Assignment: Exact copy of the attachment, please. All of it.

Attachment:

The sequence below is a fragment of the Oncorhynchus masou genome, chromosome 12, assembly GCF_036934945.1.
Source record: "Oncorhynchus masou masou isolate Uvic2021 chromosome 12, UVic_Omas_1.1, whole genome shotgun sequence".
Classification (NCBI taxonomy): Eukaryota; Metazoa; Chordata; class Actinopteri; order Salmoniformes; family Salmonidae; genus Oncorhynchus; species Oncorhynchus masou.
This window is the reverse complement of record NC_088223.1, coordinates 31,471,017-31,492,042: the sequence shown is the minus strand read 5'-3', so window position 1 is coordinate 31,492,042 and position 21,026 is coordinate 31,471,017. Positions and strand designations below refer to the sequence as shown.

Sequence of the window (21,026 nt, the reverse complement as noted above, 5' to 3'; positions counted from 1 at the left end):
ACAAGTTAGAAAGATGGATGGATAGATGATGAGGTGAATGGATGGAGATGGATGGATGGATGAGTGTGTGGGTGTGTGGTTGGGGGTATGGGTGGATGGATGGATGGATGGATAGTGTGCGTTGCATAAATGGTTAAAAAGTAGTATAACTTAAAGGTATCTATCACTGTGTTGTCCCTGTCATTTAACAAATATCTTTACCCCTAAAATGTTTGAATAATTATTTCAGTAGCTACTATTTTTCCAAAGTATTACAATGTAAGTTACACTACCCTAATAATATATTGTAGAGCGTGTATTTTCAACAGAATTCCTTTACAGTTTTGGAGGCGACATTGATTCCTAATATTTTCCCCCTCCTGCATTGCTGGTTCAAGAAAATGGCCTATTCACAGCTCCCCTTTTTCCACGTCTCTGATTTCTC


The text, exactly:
The sequence below is a fragment of the Oncorhynchus masou genome, chromosome 12, assembly GCF_036934945.1.
Source record: "Oncorhynchus masou masou isolate Uvic2021 chromosome 12, UVic_Omas_1.1, whole genome shotgun sequence".
Classification (NCBI taxonomy): Eukaryota; Metazoa; Chordata; class Actinopteri; order Salmoniformes; family Salmonidae; genus Oncorhynchus; species Oncorhynchus masou.
This window is the reverse complement of record NC_088223.1, coordinates 31,471,017-31,492,042: the sequence shown is the minus strand read 5'-3', so window position 1 is coordinate 31,492,042 and position 21,026 is coordinate 31,471,017. Positions and strand designations below refer to the sequence as shown.

Sequence of the window (21,026 nt, the reverse complement as noted above, 5' to 3'; positions counted from 1 at the left end):
ACAAGTTAGAAAGATGGATGGATAGATGATGAGGTGAATGGATGGAGATGGATGGATGGATGAGTGTGTGGGTGTGTGGTTGGGGGTATGGGTGGATGGATGGATGGATGGATAGTGTGCGTTGCATAAATGGTTAAAAAGTAGTATAACTTAAAGGTATCTATCACTGTGTTGTCCCTGTCATTTAACAAATATCTTTACCCCTAAAATGTTTGAATAATTATTTCAGTAGCTACTATTTTTCCAAAGTATTACAATGTAAGTTACACTACCCTAATAATATATTGTAGAGCGTGTATTTTCAACAGAATTCCTTTACAGTTTTGGAGGCGACATTGATTCCTAATATTTTCCCCCTCCTGCATTGCTGGTTCAAGAAAATGGCCTATTCACAGCTCCCCTTTTTCCACGTCTCTGATTTCTC